Now let’s take a look at Romans 16:17

 

So what was Paul talking about in Romans 16:17:

 

“Now I beseech you, brethren, mark them which cause divisions and offences contrary to the doctrine which ye have learned; and avoid them.”

 

Well, as John Gill notes in the following paragraph he was referring to that which was contrary to the doctrine of the Scriptures.

 

“The apostle being about to finish his epistle, and recollecting that he had not given this church any instructions about the false teachers, who had been the cause of all their differences and uneasiness, inserts them here.” The men that Paul is referring to here were those who were teaching things “contrary to the doctrine of the Scriptures, of Christ and his apostles, and which they had learned from them; such as justification by the works of the law, the observance of Jewish days, and abstinence from meats, enjoined by the ceremonial law, and that as necessary to salvation” … “by these men they were divided in sentiments, affection, and worship” … “the apostle advises to “mark” such persons, look out for, narrowly watch, strictly observe, and diligently examine them” … “take notice of such who are busy to spread false doctrine.” … “watch their motions, follow them closely, take them to an account, examine their principles according to the word of God; and if found to be contrary thereunto, note them as false teachers” … “shun their ministry, drop attendance on it, depart far from them, have no private conversation with them, receive them not into their houses, nor bid them God speed; with such do not eat, have no communion with them at the Lord’s table, withdraw from them as disorderly persons, who act contrary to the doctrine and order of the Gospel, and after proper admonition reject them from all fellowship with you.”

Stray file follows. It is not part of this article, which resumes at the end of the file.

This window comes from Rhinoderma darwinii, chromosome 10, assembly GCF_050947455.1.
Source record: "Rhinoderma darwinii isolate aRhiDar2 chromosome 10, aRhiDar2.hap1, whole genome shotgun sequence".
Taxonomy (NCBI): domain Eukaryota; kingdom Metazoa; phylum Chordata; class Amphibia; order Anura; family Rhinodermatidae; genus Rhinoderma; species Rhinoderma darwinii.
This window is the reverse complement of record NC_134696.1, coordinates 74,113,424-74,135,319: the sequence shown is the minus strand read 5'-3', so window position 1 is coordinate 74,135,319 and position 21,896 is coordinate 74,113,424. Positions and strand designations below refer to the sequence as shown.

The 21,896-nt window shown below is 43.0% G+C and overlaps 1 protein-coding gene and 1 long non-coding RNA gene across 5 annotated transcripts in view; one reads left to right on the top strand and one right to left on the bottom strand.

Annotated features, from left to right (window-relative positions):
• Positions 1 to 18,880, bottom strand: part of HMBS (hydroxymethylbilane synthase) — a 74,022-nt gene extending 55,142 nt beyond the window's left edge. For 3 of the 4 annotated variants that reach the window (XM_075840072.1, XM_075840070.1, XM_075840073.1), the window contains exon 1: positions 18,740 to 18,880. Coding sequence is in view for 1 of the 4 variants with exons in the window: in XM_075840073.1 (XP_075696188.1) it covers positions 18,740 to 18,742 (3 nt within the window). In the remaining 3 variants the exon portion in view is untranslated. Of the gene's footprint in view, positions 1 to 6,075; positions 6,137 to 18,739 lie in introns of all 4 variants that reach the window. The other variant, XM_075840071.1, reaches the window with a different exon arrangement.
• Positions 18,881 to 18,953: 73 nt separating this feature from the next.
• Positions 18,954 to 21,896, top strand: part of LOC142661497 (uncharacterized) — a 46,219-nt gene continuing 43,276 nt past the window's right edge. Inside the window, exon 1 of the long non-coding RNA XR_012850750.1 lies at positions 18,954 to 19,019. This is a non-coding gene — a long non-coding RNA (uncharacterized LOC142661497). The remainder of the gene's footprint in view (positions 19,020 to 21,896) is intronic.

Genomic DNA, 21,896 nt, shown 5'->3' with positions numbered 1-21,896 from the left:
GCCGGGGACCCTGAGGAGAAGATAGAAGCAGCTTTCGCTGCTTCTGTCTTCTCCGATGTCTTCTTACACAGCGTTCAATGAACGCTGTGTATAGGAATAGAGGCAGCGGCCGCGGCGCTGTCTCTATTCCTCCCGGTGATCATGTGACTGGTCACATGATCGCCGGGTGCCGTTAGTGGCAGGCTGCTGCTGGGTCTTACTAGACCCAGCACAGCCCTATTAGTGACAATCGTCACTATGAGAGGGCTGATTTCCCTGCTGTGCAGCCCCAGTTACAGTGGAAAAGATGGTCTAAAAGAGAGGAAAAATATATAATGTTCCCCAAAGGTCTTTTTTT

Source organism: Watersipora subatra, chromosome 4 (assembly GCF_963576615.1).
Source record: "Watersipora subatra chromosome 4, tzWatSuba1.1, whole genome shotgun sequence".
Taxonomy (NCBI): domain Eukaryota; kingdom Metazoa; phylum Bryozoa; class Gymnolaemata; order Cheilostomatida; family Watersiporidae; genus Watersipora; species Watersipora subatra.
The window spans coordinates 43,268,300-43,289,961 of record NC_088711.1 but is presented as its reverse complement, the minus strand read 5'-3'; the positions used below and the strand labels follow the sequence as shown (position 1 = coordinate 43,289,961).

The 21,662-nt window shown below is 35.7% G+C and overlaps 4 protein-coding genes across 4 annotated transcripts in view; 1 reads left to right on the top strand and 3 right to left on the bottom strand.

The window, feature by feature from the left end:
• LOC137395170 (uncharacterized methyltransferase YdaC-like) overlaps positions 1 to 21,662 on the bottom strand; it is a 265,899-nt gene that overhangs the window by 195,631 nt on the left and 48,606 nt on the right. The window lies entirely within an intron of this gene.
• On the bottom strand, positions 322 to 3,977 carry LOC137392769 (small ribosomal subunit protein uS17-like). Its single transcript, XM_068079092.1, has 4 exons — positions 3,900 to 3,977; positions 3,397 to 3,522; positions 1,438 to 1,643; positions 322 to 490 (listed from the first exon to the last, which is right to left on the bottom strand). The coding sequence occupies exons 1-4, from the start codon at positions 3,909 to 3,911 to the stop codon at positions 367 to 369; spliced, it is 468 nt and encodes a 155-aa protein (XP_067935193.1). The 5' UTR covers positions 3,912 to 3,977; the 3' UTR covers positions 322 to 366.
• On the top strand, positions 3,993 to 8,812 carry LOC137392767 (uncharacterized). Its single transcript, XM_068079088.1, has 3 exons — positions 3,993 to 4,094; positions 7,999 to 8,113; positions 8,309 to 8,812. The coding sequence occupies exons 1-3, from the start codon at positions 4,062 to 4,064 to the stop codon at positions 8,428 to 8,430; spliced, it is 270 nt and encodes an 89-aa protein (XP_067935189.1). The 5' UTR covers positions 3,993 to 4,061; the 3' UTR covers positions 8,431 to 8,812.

Jesus spoke out against sin. John the Baptist spoke out against sin.  Paul spoke out against sin.  All the Old Testament prophets spoke out against sin.  Speaking out about sin and error is the way that God intended his sheep to keep the Church pure. Similarly, if a parent ignored or continually overlooked the disobedience of their children, it would be a sign that they hate their children: “He that spareth his rod hateth his son: but he that loveth him chasteneth him betimes.”  [Proverbs 13:24] Error that is preached publicly should be corrected publicly but there are times when correction in private is more appropriate.

 

Because of their fear of correction, you won’t find too many church leaders urging their members to “test the spirits” [1John 4:1], prove all things” [1Thes 5:21] and “earnestly contend for the faith” [Jude 1:3] especially when the leadership are off base.  Churches that don’t care about biblical truth tend to focus more on stifling the kind of interaction that might result in members questioning their pastors.  They stifle correction by avoiding interactive Sunday school classes and by teaching about how bad division is (their version of division – don’t make any waves for the leadership) and how good unity is (their version of unity – unity where truth is secondary).